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CHICKEN is a creature that was almost purpose built for the barbecue. It is cleverly assembled, and has just the right texture and finish – a magnificent skin, for one thing, and conveniently proportioned joints, for another – to emerge triumphantly from the charcoal grill.

Chicken cooks quite quickly, and does not benefit from a longer, slower barbecue process which would only dry out the meat. As beer-butt chicken, perhaps the most popular barbecue dish of the decade, it works brilliantly. But if you have a barbecue that is not suitable for that dish, or if you simply prefer beautifully seasoned grilled meat, there are other ways…

Perhaps the best marriage between chicken and barbecue is achieved by butterflying the chicken – splitting it down the back by running shears through the bird, either side of the backbone (as against the breastbone) and throwing away the strip of bone you have removed. Then, open the bird out and press firmly down on the breast, flattening the bird.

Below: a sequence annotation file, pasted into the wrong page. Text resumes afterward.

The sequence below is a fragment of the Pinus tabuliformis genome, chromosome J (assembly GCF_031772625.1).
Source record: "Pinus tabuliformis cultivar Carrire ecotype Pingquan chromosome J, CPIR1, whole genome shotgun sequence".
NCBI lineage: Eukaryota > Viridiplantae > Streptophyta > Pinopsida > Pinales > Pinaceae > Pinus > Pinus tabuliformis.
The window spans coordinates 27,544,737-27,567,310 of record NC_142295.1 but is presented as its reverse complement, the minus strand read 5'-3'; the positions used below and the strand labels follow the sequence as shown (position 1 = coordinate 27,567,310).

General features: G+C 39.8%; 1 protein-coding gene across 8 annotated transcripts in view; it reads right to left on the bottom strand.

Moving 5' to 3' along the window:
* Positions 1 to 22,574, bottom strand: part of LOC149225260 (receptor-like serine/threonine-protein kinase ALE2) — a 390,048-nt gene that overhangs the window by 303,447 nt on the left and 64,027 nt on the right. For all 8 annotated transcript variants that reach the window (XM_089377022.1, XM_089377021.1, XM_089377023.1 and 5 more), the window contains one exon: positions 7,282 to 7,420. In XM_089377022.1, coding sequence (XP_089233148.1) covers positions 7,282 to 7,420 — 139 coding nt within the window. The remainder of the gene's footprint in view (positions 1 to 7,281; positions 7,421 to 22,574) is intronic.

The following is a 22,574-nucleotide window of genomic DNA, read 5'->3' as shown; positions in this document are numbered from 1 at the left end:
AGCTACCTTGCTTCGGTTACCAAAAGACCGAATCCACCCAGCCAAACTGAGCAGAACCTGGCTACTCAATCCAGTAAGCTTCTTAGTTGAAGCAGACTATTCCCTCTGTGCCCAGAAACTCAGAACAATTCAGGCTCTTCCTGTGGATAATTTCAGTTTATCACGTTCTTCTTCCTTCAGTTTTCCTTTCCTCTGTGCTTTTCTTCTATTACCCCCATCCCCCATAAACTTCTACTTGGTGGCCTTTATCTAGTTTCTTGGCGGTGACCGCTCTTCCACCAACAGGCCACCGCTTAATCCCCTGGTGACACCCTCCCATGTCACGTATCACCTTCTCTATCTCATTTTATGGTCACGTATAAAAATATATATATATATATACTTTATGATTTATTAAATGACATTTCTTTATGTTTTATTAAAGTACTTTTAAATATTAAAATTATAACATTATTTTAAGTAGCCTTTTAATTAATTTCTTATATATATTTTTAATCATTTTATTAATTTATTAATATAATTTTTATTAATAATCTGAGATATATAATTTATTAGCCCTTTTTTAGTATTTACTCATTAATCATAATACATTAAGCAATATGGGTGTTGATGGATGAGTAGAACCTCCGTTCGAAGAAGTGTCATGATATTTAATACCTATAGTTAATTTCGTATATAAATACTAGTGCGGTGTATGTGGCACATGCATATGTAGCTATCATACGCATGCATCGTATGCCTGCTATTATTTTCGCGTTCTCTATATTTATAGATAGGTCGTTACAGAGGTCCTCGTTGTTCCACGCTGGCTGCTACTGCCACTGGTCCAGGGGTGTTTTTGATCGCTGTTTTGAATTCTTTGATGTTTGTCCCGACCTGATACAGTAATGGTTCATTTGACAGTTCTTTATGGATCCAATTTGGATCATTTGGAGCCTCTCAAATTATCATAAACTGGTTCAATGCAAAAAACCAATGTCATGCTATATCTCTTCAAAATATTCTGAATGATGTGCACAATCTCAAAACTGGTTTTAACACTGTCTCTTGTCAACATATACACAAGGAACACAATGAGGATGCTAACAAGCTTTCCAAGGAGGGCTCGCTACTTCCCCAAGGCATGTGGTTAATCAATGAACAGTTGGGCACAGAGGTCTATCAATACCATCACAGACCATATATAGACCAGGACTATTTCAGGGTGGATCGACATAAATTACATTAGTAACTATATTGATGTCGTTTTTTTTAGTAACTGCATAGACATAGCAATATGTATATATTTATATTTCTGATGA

Use my standard rub on the bird and refrigerate it, covered, for about four hours, or overnight. Cook over indirect heat, with hickory smoke, but quite quickly, using a digital thermometer (remote or instant read) to keep track of the doneness. Insert an instant read probe into the thickest part of the thigh and, when it reads 80C, take the bird off the heat, rest it loosely tented with foil for about 15 minutes, and then joint it and pass it around. It is best eaten in your fingers, perhaps with a splash of my barbecue sauce. Grilled asparagus goes well with it, also.

Note: Great butterflied and pre-marinated birds are available from Jonathan’s butchers in Smith Street, Collingwood. I especially like the Portugese chicken, but the lemon chicken is also excellent.

Also, for individual portions, cooking poussins or spatchcocks in the same way as the larger chickens works brilliantly, but be careful not to overcook them. One each is just fine.


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